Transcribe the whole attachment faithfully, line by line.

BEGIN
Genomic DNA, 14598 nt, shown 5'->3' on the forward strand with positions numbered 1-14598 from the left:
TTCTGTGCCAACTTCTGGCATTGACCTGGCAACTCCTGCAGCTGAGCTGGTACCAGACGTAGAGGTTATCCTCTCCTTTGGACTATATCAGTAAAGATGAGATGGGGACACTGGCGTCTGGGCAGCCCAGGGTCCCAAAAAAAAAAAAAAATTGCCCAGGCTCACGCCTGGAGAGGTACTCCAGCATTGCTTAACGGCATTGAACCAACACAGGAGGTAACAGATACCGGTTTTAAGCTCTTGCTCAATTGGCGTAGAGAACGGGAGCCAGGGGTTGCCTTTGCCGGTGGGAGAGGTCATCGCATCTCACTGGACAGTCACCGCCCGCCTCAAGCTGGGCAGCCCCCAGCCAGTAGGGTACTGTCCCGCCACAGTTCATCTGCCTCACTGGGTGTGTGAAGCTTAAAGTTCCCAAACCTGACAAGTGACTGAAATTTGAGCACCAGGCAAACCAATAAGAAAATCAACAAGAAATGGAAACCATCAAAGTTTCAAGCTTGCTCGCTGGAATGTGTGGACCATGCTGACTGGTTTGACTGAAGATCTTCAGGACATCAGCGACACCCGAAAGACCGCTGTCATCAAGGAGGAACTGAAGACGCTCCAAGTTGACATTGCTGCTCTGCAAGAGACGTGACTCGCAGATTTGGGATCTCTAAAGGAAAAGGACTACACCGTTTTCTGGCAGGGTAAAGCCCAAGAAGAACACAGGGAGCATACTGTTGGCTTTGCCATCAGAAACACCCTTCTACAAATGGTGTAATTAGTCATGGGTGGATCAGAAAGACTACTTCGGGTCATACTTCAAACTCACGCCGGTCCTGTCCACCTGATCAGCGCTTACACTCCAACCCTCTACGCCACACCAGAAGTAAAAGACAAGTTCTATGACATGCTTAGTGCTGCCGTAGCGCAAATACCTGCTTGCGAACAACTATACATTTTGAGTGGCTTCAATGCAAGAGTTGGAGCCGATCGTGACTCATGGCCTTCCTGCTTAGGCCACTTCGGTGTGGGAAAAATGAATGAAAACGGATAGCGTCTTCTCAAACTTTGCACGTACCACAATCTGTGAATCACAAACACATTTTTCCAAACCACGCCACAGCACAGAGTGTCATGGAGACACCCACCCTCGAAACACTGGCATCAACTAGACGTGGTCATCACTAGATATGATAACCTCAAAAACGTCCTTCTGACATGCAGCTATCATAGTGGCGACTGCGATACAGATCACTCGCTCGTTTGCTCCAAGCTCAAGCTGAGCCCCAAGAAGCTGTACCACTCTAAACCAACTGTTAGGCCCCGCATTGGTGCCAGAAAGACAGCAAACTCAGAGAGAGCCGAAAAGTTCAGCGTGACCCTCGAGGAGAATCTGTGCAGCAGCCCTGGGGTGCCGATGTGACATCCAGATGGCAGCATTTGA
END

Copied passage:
Genomic DNA, 14598 nt, shown 5'->3' on the forward strand with positions numbered 1-14598 from the left:
TTCTGTGCCAACTTCTGGCATTGACCTGGCAACTCCTGCAGCTGAGCTGGTACCAGACGTAGAGGTTATCCTCTCCTTTGGACTATATCAGTAAAGATGAGATGGGGACACTGGCGTCTGGGCAGCCCAGGGTCCCAAAAAAAAAAAAAAATTGCCCAGGCTCACGCCTGGAGAGGTACTCCAGCATTGCTTAACGGCATTGAACCAACACAGGAGGTAACAGATACCGGTTTTAAGCTCTTGCTCAATTGGCGTAGAGAACGGGAGCCAGGGGTTGCCTTTGCCGGTGGGAGAGGTCATCGCATCTCACTGGACAGTCACCGCCCGCCTCAAGCTGGGCAGCCCCCAGCCAGTAGGGTACTGTCCCGCCACAGTTCATCTGCCTCACTGGGTGTGTGAAGCTTAAAGTTCCCAAACCTGACAAGTGACTGAAATTTGAGCACCAGGCAAACCAATAAGAAAATCAACAAGAAATGGAAACCATCAAAGTTTCAAGCTTGCTCGCTGGAATGTGTGGACCATGCTGACTGGTTTGACTGAAGATCTTCAGGACATCAGCGACACCCGAAAGACCGCTGTCATCAAGGAGGAACTGAAGACGCTCCAAGTTGACATTGCTGCTCTGCAAGAGACGTGACTCGCAGATTTGGGATCTCTAAAGGAAAAGGACTACACCGTTTTCTGGCAGGGTAAAGCCCAAGAAGAACACAGGGAGCATACTGTTGGCTTTGCCATCAGAAACACCCTTCTACAAATGGTGTAATTAGTCATGGGTGGATCAGAAAGACTACTTCGGGTCATACTTCAAACTCACGCCGGTCCTGTCCACCTGATCAGCGCTTACACTCCAACCCTCTACGCCACACCAGAAGTAAAAGACAAGTTCTATGACATGCTTAGTGCTGCCGTAGCGCAAATACCTGCTTGCGAACAACTATACATTTTGAGTGGCTTCAATGCAAGAGTTGGAGCCGATCGTGACTCATGGCCTTCCTGCTTAGGCCACTTCGGTGTGGGAAAAATGAATGAAAACGGATAGCGTCTTCTCAAACTTTGCACGTACCACAATCTGTGAATCACAAACACATTTTTCCAAACCACGCCACAGCACAGAGTGTCATGGAGACACCCACCCTCGAAACACTGGCATCAACTAGACGTGGTCATCACTAGATATGATAACCTCAAAAACGTCCTTCTGACATGCAGCTATCATAGTGGCGACTGCGATACAGATCACTCGCTCGTTTGCTCCAAGCTCAAGCTGAGCCCCAAGAAGCTGTACCACTCTAAACCAACTGTTAGGCCCCGCATTGGTGCCAGAAAGACAGCAAACTCAGAGAGAGCCGAAAAGTTCAGCGTGACCCTCGAGGAGAATCTGTGCAGCAGCCCTGGGGTGCCGATGTGACATCCAGATGGCAGCATTTGA